4. Be a role model

Father sparring with son in boxing ring

How you as a parent behave at sports events and how you interact with others such as coaches, fellow parents, and other young athletes all impact a child’s sport experience (Harwood et al., 2019). The main point here is to maintain control of your own emotions when watching your child play. Refrain from behaviours that attract attention such as arguing with coaches or officials or shouting at other players. We all want to show support for our children when they play but this will be different for each child, so our top tip here would be to talk to your child about how they want you to support them during competition.


5. Provide emotional support

Dejected girl rests against sports net

The extent to which parents are able to understand both their own and their child’s emotions will influence the helpfulness of the interpretation of their child’s sporting experience (Harwood & Knight, 2015). For example, how a parent reacts or behaves in response to their child’s experiences, may influence the child’s interpretation of the experience as positive or negative. Therefore, talk to your child, listen to what they need and offer them the appropriate emotional support.


Summary

The research into parental influences suggests that although general recommendations can be made in terms of how to create the most positive environment for your child, each child is unique and brings their own personality to the situation. Therefore, parents should adopt an emotionally supportive approach to meet the individual needs of their child. 


Meet the OU experts

Jessica Pinchbeck, Senior Lecturer Sport and Fitness, the OU
Jessica PinchbeckSenior Lecturer Sport and FitnessVIEW FULL PROFILE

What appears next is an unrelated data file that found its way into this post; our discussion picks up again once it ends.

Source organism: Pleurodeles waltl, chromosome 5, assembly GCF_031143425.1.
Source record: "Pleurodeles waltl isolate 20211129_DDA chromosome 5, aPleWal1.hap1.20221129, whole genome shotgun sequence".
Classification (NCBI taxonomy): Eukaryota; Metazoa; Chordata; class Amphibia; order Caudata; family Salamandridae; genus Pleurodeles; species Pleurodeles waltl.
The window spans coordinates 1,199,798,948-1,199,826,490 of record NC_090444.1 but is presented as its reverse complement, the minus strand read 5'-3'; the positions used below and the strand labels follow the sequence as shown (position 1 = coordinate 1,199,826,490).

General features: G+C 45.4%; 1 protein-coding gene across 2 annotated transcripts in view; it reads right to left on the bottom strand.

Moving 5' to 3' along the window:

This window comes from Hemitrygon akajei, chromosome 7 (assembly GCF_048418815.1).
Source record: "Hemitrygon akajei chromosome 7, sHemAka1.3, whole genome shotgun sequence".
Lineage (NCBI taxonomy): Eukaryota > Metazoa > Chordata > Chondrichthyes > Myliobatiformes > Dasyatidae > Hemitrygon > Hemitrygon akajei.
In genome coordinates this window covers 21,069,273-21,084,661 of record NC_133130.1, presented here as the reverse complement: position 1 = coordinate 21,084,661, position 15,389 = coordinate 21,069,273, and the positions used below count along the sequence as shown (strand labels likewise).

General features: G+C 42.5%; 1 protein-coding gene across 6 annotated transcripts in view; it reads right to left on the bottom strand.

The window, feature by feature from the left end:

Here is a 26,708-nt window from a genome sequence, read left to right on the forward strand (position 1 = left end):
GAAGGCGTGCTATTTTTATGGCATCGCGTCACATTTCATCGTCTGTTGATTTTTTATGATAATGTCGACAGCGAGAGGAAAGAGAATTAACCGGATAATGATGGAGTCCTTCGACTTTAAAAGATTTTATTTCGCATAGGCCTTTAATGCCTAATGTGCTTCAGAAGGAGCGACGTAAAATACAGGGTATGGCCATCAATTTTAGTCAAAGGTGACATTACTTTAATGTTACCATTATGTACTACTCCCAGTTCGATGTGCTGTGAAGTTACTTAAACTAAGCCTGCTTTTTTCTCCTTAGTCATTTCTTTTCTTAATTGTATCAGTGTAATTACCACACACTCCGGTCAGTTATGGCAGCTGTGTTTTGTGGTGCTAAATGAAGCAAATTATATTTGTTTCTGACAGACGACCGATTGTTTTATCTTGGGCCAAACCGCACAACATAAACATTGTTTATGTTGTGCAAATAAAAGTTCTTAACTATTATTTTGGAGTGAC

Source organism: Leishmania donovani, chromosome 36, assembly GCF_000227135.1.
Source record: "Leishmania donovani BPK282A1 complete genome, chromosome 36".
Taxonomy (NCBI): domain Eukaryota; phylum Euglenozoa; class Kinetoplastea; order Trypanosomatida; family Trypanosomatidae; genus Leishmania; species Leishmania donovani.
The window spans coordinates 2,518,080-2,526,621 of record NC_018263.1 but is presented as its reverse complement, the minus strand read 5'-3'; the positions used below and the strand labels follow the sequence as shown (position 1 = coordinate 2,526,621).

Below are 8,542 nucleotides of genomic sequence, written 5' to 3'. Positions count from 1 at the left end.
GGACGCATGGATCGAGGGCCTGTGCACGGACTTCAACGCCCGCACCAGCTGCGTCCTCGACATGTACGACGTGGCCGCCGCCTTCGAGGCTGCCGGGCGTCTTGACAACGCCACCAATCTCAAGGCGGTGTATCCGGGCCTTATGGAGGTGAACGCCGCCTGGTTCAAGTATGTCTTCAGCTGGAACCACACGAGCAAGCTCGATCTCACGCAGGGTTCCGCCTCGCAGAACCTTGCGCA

Jessica Pinchbeck, Senior Lecturer Sport and Fitness, the OU
Jessica PinchbeckSenior Lecturer Sport and Fitness

Jessica is a Senior Lecturer in Sport and Fitness at the Open University. She has worked as an academic at the university since October 2011. Prior to that she worked as an associate lecturer at the Open University and as a lecturer in sport and exercise science within the FE sector.

Jessica's specialist area includes the topics of youth sport participation and the influence of the family in sport. Jessica is currently undertaking her PhD investigating the role of the family in women's participation in club sport.

Candice Lingam-WillgossProgramme Leader, Sport and Fitness - School of Education, Childhood, Youth & SportVIEW FULL PROFILE
Candice Lingam-WillgossProgramme Leader, Sport and Fitness - School of Education, Childhood, Youth & Sport

I'm the Programme Leader for Sport and Fitness and the Deputy Associate Head of School (ECYS)(Curriculum and Quality) at The Open University.   

I joined the Sport and Fitness team in 2013 having worked as an Associate Lecturer for the Open University since 2010. Prior to working for the Open University I was based at Southampton University where she was the Assistant Programme Director for Sport. 

My main areas of interest are within sport and exercise psychology and sociology of sport - and more recently career trajectories in various sports.  I'm currently studying for my PhD which is a qualitative study looking at the transitional experiences of elite sportswomen from high risk sports.